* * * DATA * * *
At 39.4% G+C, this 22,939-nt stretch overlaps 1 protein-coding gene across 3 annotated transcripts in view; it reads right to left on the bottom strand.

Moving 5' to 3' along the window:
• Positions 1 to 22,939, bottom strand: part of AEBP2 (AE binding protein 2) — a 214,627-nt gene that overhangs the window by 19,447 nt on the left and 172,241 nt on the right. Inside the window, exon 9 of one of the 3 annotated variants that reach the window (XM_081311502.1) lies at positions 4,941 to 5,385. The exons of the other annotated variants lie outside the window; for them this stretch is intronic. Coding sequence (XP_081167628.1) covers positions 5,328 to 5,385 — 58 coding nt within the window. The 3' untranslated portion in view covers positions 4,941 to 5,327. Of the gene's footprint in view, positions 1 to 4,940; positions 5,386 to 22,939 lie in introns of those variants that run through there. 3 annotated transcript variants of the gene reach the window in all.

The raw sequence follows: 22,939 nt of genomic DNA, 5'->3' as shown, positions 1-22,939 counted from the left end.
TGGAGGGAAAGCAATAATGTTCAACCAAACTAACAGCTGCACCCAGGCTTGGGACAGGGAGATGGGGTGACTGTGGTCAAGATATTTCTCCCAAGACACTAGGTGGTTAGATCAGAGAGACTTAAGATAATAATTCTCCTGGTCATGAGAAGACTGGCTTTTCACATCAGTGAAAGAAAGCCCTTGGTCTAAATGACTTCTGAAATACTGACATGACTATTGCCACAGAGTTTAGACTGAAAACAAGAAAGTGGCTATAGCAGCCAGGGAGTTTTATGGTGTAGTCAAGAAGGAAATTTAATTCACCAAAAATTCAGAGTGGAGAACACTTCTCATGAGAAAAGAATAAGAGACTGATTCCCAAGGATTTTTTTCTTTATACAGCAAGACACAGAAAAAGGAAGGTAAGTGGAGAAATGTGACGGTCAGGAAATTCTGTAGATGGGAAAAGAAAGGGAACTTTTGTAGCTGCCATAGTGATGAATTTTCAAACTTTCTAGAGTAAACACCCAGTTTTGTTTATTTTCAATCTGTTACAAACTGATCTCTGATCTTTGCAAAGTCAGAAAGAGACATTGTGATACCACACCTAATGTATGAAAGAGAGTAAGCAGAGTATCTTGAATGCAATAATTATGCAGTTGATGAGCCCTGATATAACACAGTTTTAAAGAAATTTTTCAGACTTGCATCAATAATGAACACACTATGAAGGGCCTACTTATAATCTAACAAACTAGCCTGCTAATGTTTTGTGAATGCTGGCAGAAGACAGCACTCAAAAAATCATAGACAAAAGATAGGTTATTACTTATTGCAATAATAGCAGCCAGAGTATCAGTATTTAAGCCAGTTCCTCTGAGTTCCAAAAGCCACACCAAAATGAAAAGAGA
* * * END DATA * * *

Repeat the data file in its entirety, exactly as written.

At 39.4% G+C, this 22,939-nt stretch overlaps 1 protein-coding gene across 3 annotated transcripts in view; it reads right to left on the bottom strand.

Moving 5' to 3' along the window:
• Positions 1 to 22,939, bottom strand: part of AEBP2 (AE binding protein 2) — a 214,627-nt gene that overhangs the window by 19,447 nt on the left and 172,241 nt on the right. Inside the window, exon 9 of one of the 3 annotated variants that reach the window (XM_081311502.1) lies at positions 4,941 to 5,385. The exons of the other annotated variants lie outside the window; for them this stretch is intronic. Coding sequence (XP_081167628.1) covers positions 5,328 to 5,385 — 58 coding nt within the window. The 3' untranslated portion in view covers positions 4,941 to 5,327. Of the gene's footprint in view, positions 1 to 4,940; positions 5,386 to 22,939 lie in introns of those variants that run through there. 3 annotated transcript variants of the gene reach the window in all.

The raw sequence follows: 22,939 nt of genomic DNA, 5'->3' as shown, positions 1-22,939 counted from the left end.
TGGAGGGAAAGCAATAATGTTCAACCAAACTAACAGCTGCACCCAGGCTTGGGACAGGGAGATGGGGTGACTGTGGTCAAGATATTTCTCCCAAGACACTAGGTGGTTAGATCAGAGAGACTTAAGATAATAATTCTCCTGGTCATGAGAAGACTGGCTTTTCACATCAGTGAAAGAAAGCCCTTGGTCTAAATGACTTCTGAAATACTGACATGACTATTGCCACAGAGTTTAGACTGAAAACAAGAAAGTGGCTATAGCAGCCAGGGAGTTTTATGGTGTAGTCAAGAAGGAAATTTAATTCACCAAAAATTCAGAGTGGAGAACACTTCTCATGAGAAAAGAATAAGAGACTGATTCCCAAGGATTTTTTTCTTTATACAGCAAGACACAGAAAAAGGAAGGTAAGTGGAGAAATGTGACGGTCAGGAAATTCTGTAGATGGGAAAAGAAAGGGAACTTTTGTAGCTGCCATAGTGATGAATTTTCAAACTTTCTAGAGTAAACACCCAGTTTTGTTTATTTTCAATCTGTTACAAACTGATCTCTGATCTTTGCAAAGTCAGAAAGAGACATTGTGATACCACACCTAATGTATGAAAGAGAGTAAGCAGAGTATCTTGAATGCAATAATTATGCAGTTGATGAGCCCTGATATAACACAGTTTTAAAGAAATTTTTCAGACTTGCATCAATAATGAACACACTATGAAGGGCCTACTTATAATCTAACAAACTAGCCTGCTAATGTTTTGTGAATGCTGGCAGAAGACAGCACTCAAAAAATCATAGACAAAAGATAGGTTATTACTTATTGCAATAATAGCAGCCAGAGTATCAGTATTTAAGCCAGTTCCTCTGAGTTCCAAAAGCCACACCAAAATGAAAAGAGA